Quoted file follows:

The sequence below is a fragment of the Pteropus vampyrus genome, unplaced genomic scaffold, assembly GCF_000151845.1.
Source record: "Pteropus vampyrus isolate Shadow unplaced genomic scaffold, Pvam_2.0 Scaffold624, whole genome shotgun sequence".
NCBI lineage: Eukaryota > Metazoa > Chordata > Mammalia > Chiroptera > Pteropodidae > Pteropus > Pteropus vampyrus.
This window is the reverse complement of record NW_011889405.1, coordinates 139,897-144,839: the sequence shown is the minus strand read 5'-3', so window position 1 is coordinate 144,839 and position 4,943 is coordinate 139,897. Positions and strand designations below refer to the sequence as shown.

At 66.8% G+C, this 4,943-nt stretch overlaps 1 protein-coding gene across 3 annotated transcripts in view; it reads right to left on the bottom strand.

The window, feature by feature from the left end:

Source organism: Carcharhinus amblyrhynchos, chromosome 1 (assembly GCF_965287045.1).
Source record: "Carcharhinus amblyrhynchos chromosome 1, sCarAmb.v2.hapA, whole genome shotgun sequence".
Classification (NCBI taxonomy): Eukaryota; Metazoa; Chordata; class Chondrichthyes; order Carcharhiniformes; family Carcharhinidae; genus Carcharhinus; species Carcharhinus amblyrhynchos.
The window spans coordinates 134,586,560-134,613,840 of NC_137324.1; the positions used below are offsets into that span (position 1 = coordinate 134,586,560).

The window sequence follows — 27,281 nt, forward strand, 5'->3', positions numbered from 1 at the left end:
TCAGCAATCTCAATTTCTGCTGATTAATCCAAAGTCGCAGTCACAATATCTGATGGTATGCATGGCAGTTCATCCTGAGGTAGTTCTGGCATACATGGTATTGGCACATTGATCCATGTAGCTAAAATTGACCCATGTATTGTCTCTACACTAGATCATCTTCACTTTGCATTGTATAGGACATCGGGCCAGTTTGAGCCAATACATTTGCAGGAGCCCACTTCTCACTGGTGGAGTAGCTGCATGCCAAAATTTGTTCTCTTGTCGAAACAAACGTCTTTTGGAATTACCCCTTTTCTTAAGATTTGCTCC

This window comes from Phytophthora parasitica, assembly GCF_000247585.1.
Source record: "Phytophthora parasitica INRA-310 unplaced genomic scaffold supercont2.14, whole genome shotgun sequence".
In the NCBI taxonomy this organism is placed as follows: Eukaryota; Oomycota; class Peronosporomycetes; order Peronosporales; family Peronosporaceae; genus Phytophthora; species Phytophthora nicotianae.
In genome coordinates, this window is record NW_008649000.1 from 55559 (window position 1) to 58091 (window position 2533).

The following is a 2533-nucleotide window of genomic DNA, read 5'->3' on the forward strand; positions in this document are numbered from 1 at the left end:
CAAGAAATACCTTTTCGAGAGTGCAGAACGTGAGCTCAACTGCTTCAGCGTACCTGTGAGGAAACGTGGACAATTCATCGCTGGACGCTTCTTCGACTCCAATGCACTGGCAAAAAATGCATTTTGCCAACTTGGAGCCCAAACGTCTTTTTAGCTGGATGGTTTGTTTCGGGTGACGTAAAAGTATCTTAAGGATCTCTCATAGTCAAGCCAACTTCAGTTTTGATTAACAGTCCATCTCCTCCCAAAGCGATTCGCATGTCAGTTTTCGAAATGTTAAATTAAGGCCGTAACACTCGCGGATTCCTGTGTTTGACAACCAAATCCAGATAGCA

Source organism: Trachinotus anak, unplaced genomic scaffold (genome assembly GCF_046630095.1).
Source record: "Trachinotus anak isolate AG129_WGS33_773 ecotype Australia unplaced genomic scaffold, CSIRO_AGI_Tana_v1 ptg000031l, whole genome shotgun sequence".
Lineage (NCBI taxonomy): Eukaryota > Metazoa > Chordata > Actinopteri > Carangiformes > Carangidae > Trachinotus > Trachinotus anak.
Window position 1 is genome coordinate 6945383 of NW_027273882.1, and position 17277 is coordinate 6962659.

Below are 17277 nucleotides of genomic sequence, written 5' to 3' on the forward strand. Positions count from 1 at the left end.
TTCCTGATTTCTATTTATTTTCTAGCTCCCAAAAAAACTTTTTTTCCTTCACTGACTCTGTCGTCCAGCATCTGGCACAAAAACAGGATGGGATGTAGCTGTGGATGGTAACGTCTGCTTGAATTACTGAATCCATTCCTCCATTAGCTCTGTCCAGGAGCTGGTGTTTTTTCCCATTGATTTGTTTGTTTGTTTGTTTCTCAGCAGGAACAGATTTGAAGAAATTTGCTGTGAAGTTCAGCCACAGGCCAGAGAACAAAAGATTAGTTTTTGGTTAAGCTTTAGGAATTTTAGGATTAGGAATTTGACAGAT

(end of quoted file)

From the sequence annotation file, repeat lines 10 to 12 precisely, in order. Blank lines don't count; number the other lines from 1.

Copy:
The window spans coordinates 134,586,560-134,613,840 of NC_137324.1; the positions used below are offsets into that span (position 1 = coordinate 134,586,560).

The window sequence follows — 27,281 nt, forward strand, 5'->3', positions numbered from 1 at the left end:
TCAGCAATCTCAATTTCTGCTGATTAATCCAAAGTCGCAGTCACAATATCTGATGGTATGCATGGCAGTTCATCCTGAGGTAGTTCTGGCATACATGGTATTGGCACATTGATCCATGTAGCTAAAATTGACCCATGTATTGTCTCTACACTAGATCATCTTCACTTTGCATTGTATAGGACATCGGGCCAGTTTGAGCCAATACATTTGCAGGAGCCCACTTCTCACTGGTGGAGTAGCTGCATGCCAAAATTTGTTCTCTTGTCGAAACAAACGTCTTTTGGAATTACCCCTTTTCTTAAGATTTGCTCC